Margaret Kuklinski

Margaret Kuklinski

Associate Professor; Director, SDRG
PhD, University of California, Berkeley

 / 
206-221-1956 (SDRG) |
206-221-7737 (SSW)
  / Room 
211B

Margaret Kuklinski’s research and intervention efforts are at the intersection of prevention science and health economics. Her work aims to promote positive developmental outcomes by demonstrating the long-term impact of effective community-based and family-focused intervention, identifying the level of investment needed to improve health and wellbeing through effective intervention, and building policy support for preventive interventions by demonstrating their benefits and costs.

Kuklinski is assistant director of the School’s Social Development Research Group where she supports efforts to disseminate interventions to communities, families and agencies. For more than a decade, she has led or contributed to studies that promote healthy behaviors and positive development. She serves as co-principal investigator on the longitudinal evaluation of the Communities That Care prevention system which has demonstrated impact on preventing drug use and antisocial behavior from adolescence into young adulthood. She is also co-principal investigator on a multisite trial testing the feasibility and effectiveness of implementing Guiding Good Choices, a prevention program for parents of adolescents, in three regionally and socioeconomically diverse healthcare systems. She currently co-chairs the Health Economics Working Group for a set of projects funded under NIDA’s HEAL Prevention Initiative aimed at preventing opioid misuse in adolescents and young adults.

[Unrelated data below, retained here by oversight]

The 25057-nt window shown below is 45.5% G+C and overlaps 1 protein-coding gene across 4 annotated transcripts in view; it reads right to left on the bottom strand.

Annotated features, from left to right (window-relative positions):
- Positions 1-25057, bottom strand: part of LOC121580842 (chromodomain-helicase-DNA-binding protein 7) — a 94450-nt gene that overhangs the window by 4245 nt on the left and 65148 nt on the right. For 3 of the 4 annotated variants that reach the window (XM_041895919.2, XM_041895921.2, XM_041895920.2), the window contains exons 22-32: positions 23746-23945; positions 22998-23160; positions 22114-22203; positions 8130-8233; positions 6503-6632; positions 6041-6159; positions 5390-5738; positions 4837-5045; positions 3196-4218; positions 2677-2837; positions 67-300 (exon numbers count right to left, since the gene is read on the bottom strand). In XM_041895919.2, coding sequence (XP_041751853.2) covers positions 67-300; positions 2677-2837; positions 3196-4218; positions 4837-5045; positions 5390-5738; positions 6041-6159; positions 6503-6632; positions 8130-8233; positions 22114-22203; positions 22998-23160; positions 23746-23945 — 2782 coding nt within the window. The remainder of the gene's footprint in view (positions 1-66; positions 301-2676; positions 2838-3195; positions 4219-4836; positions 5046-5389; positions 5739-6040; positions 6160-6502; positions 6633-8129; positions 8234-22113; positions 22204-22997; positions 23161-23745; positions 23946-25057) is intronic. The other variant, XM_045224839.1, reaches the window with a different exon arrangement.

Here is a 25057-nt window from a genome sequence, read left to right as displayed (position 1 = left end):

As a health economist, Kuklinski has been involved in national efforts, conducted under the National Academies of Sciences, Engineering, and Medicine as well as the Society for Prevention Research, to establish best practices for cost, benefit-cost and cost-effectiveness analysis of interventions for children, youth, and families. She routinely consults and lectures on health economics and prevention science, and is an elected board member of the Society for Prevention Research.